Savior, teach me day by day
Love’s sweet lesson to obey,
With a child’s glad heart of love
At Thy bidding may I move,
Quick to serve and follow Thee,
Loving Him Who first loved me.

Teach me thus Thy steps to trace,
Strong to follow in Thy grace,
Love in loving finds employ
,
In obedience all her joy;
Learning how to love from Thee,
Loving Him Who first loved me.

Sweeter lesson cannot be,
Loving Him Who first loved me.
Thus may I rejoice to show
That I feel the love I owe;
Singing, till Thy face I see,
Of His love Who first loved me.

–adapted from Jane Leeson, 1842 (can be sung to the tune of “For the Beauty of the Earth”)

Pure Grace

Love bade me welcome; yet my soul drew back,
Guilty of dust and sin.
But quick-eyed Love, observing me grow slack
From my first entrance in,
Drew nearer to me, sweetly questioning
If I lack’d anything.

‘A guest,’ I answer’d, ‘worthy to be here:’
Love said, ‘You shall be he.’
‘I, the unkind, ungrateful? Ah, my dear,
I cannot look on Thee.’
Love took my hand and smiling did reply,
‘Who made the eyes but I?’

‘Truth, Lord; but I have marr’d them: let my shame
Go where it doth deserve.’
‘And know you not,’ says Love, ‘Who bore the blame?’
‘My dear, then I will serve.’
‘You must sit down,’ says Love, ‘and taste my meat.’
So I did sit and eat.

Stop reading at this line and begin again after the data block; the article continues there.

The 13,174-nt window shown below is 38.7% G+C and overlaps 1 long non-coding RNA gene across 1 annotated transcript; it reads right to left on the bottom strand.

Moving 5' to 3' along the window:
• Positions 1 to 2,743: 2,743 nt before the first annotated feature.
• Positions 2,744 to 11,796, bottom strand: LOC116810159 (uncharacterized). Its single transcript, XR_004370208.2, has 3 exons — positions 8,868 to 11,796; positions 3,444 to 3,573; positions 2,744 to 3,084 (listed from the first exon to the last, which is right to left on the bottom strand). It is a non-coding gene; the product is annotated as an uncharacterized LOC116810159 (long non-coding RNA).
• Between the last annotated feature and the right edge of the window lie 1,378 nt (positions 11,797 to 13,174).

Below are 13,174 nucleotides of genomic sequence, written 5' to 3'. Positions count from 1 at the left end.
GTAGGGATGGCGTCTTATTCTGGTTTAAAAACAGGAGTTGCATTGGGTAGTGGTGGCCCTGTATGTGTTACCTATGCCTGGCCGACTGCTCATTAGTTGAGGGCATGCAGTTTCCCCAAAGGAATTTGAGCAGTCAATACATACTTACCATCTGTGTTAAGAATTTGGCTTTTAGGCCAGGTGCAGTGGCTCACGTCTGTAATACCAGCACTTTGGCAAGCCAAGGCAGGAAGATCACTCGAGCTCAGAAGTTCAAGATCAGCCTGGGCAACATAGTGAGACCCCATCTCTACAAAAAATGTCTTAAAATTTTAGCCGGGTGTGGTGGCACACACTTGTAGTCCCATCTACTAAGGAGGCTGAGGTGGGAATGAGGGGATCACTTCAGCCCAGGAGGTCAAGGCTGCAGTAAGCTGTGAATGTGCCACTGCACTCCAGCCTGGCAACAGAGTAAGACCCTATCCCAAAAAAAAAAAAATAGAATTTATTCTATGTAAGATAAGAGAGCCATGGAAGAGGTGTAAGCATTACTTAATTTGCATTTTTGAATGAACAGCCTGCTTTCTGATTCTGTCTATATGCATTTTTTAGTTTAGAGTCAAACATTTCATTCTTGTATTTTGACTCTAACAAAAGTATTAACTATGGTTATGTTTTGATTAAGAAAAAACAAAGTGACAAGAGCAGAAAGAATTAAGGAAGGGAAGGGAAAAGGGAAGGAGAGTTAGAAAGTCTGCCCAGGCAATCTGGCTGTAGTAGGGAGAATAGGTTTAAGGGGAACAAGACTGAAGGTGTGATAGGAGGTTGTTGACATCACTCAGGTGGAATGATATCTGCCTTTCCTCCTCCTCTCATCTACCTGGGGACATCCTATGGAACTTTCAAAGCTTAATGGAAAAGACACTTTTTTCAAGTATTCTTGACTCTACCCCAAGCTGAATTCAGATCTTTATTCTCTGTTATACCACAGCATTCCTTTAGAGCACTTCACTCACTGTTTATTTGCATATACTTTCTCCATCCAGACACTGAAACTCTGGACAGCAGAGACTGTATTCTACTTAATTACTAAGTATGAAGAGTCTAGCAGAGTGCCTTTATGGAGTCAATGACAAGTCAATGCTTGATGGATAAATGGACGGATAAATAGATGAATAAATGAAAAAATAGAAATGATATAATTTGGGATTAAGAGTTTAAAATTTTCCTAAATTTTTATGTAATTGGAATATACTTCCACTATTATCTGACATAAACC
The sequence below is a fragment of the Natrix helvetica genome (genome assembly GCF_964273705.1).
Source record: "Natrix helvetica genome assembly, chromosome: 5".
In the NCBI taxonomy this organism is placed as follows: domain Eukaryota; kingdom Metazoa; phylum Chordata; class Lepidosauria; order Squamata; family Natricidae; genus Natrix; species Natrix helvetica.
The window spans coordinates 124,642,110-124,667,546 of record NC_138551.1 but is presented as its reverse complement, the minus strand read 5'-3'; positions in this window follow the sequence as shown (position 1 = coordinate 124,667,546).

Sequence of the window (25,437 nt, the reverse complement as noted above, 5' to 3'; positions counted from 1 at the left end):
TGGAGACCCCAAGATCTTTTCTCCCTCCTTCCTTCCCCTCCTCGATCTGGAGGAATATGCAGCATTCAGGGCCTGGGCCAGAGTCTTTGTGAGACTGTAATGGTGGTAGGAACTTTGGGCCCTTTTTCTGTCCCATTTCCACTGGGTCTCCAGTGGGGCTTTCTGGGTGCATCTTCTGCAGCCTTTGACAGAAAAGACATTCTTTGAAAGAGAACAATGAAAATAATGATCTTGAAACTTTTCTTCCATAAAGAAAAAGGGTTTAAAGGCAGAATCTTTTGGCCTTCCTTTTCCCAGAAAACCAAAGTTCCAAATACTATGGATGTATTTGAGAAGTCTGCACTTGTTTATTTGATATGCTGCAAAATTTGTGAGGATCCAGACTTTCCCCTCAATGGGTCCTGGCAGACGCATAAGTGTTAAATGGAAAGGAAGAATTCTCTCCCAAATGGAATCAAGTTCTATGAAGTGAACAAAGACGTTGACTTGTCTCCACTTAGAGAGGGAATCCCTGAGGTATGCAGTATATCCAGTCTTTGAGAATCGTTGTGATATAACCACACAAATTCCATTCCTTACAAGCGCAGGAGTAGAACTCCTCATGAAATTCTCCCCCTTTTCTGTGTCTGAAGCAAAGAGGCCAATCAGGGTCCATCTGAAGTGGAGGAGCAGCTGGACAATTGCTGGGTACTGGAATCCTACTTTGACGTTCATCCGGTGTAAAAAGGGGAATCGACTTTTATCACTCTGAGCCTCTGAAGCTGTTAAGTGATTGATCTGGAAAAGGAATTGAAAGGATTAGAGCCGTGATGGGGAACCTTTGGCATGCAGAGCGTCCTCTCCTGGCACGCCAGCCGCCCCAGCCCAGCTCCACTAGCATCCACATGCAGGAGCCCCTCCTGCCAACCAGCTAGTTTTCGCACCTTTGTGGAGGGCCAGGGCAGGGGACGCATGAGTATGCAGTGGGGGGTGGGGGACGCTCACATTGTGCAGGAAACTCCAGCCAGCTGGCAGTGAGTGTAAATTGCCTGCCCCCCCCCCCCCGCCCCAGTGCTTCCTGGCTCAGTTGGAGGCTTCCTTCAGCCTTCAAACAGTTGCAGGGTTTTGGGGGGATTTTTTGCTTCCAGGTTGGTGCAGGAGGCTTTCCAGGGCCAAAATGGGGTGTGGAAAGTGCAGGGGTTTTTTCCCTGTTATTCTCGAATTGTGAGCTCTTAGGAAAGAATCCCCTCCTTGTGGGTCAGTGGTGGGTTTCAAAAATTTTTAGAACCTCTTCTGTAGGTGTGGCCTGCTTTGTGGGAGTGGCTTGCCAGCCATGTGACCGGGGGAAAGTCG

— George Herbert (1593-1632)

The Great Exchange

Christ was all anguish that I might be all joy,
– cast off that I might be brought in,
– trodden down as an enemy that I might be welcomed as a friend,
– surrendered to hell’s worst that I might attain heaven’s best,
– stripped that I might be clothed,
– wounded that I might be healed,
– athirst that I might drink,
– tormented that I might be comforted,
– made a shame that I might inherit glory,
– entered darkness that I might have eternal light.

My Savior wept that all tears might be wiped from my eyes,
– groaned that I might have endless song,
– endured all pain that I might have unfading health,
– bore a thorned crown that I might have a glory-diadem,
– bowed his head that I might uplift mine,
– experienced reproach that I might receive welcome,
– closed his eyes in death that I might gaze on unclouded brightness,
– expired that I might for ever live.

–from The Valley of Vision